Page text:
The Wall Street Journal’s Miriam Jordan gives us a peak inside the employment services that the nine major refugee resettlement contractors offer American businesses.
I just want to scream when I see stories like this—what about Americans who might like to own a small business or need work?
Everyone working in ‘pockets of resistance’ must begin to expose the businesses in your city and state that work with refugee contractors to displace American workers. And, don’t forget the Chamber of Commerce! It is all about keeping wages low!
And, then be sure to find out which elected officials are receiving campaign donations from those same businesses—expose them!
You also must check out the Office of Refugee Resettlement’s micro-enterprise loan program which gives grants to contractors like the International Rescue Committee so they can be big shots and hand those loans out to their refugee ‘clients.’ The story says that the IRC is dishing out $4 million in loans to refugees, but if you could ever get to the bottom line, I will bet you find that most of the $4 million comes through federal and state taxpayers’ pockets.
See the story at the Wall Street Journal and take note of the businesses in Ohio and Kentucky that are working with a federal resettlement contractor to get the cheap refugee labor. It is all the more galling when you know the cheap hourly wages are being supplemented with your welfare dollars in the form of subsidized housing, Medicaid, and food stamps.
Jordan mentions JBS Swift & Co. hiring refugees in the Louisville, KY area. Swift is a Brazilian-owned company.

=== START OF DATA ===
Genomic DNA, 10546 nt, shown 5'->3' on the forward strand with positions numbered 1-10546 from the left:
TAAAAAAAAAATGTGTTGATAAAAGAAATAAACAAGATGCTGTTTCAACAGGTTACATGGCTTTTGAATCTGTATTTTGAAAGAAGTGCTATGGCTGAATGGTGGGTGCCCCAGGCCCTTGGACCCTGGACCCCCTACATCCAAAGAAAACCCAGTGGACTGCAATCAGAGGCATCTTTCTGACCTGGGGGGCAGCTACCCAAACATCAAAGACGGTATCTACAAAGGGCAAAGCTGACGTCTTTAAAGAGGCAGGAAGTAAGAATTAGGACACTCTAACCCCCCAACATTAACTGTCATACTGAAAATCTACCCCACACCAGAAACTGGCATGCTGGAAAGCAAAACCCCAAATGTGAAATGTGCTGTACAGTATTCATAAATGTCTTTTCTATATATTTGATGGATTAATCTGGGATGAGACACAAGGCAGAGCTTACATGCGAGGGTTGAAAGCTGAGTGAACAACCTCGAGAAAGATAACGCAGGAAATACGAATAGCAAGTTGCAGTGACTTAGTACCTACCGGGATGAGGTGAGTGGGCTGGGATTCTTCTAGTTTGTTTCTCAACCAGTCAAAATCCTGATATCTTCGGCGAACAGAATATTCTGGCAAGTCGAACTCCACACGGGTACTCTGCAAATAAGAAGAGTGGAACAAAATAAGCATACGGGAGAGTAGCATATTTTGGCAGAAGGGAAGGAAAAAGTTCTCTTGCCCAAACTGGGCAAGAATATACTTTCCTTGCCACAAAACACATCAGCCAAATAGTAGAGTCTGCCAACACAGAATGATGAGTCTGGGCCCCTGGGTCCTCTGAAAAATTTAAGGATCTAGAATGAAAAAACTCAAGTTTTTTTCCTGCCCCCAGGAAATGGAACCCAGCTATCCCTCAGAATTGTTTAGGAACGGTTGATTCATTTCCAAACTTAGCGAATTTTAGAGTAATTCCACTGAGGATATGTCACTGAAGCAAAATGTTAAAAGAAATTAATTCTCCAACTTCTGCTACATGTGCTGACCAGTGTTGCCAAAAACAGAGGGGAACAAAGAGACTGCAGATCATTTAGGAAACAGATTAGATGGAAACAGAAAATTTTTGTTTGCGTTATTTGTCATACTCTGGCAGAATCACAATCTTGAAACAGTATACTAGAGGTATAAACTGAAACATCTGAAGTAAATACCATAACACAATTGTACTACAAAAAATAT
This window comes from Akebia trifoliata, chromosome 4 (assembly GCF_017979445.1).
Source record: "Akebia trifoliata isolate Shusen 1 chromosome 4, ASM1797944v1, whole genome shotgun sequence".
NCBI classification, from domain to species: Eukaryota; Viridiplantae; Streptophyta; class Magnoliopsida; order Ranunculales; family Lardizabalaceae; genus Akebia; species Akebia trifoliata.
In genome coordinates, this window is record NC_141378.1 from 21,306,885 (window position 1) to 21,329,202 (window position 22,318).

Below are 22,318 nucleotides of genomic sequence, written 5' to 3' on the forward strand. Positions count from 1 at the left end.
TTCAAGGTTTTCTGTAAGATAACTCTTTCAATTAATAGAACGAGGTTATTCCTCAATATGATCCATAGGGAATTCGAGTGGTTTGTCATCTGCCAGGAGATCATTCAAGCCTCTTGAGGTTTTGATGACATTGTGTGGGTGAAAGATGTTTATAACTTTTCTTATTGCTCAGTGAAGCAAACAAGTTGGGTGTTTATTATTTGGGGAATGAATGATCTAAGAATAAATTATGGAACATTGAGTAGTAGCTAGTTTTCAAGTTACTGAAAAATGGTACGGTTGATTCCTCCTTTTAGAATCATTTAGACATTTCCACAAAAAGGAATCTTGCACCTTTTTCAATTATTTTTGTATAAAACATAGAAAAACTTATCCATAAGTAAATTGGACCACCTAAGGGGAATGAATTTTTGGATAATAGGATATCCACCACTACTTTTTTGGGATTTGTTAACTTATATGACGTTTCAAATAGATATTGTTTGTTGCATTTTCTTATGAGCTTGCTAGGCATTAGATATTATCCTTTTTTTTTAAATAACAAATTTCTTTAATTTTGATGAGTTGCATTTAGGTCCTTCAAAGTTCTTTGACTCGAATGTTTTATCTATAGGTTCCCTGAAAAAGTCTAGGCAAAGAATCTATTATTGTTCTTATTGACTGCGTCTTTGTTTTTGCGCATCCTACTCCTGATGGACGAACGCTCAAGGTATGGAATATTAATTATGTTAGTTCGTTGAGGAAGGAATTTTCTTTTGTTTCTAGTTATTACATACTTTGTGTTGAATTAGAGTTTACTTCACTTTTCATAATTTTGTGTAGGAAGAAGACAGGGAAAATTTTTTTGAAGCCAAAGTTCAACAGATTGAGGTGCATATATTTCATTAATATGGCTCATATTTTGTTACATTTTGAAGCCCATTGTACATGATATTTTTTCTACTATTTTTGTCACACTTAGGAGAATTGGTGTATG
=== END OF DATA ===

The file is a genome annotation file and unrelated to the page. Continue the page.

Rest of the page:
Think about it, a Brazilian company is changing your American town by bringing in cheap immigrant/refugee laborers with the help of federal government supposedly ‘religious’ refugee contractors!
Click here to see where Swift & Co. is operating (and changing your community).
We first learned about the impact of meat packing in conjunction with the refugee industry here in 2008 when we learned about Bill Clinton bringing Bosnian ‘refugee’ labor to Iowa!
I was told repeatedly for years that meatpacking wages were excellent and American workers were very happy with the work until the industry discovered first cheap illegal immigrant labor and then legal immigrant labor, so I took a few minutes (and it only took a few!) to find out that it is factual—wages in meatpacking were excellent BEFORE the 1980’s.
(Related? Remember Hillary’s special little gig involving Tyson Foods)
Really someone should write a book:
How the meatpacking industry demographically destroyed America!
So check this out. Here is some information (and I will bet there is much more if someone really looked into it!) about how wages declined when the industry (now monopolized by four major companies) discovered CHEAP immigrant labor.
The average wage of animal slaughterers and processors remained comparatively strong from the 1960s through the early 1980s. The average wage earned by a meat packing employee during the 60s and 70s was 14-18 percent higher than their counterpart in the larger U.S. manufacturing sector. The peak average hourly wage of a meat packing employee during this period was nearly $20 an hour when adjusted for inflation. [Remember Jordan reports that the refugees in KY are making about $10 an hour today—ed]
The 1980s were a transitional decade for America’s meat packing industry. Developments such as improved distribution channels allowed meat packing companies to move out of urban, union-dominated centers and relocate to rural areas closer to livestock feedlots. New industry powerhouses like Iowa Beef Processors (IBP) sought to undercut the competition by operating on slim profit margins, increasing worker speed and productivity, and cutting labor costs.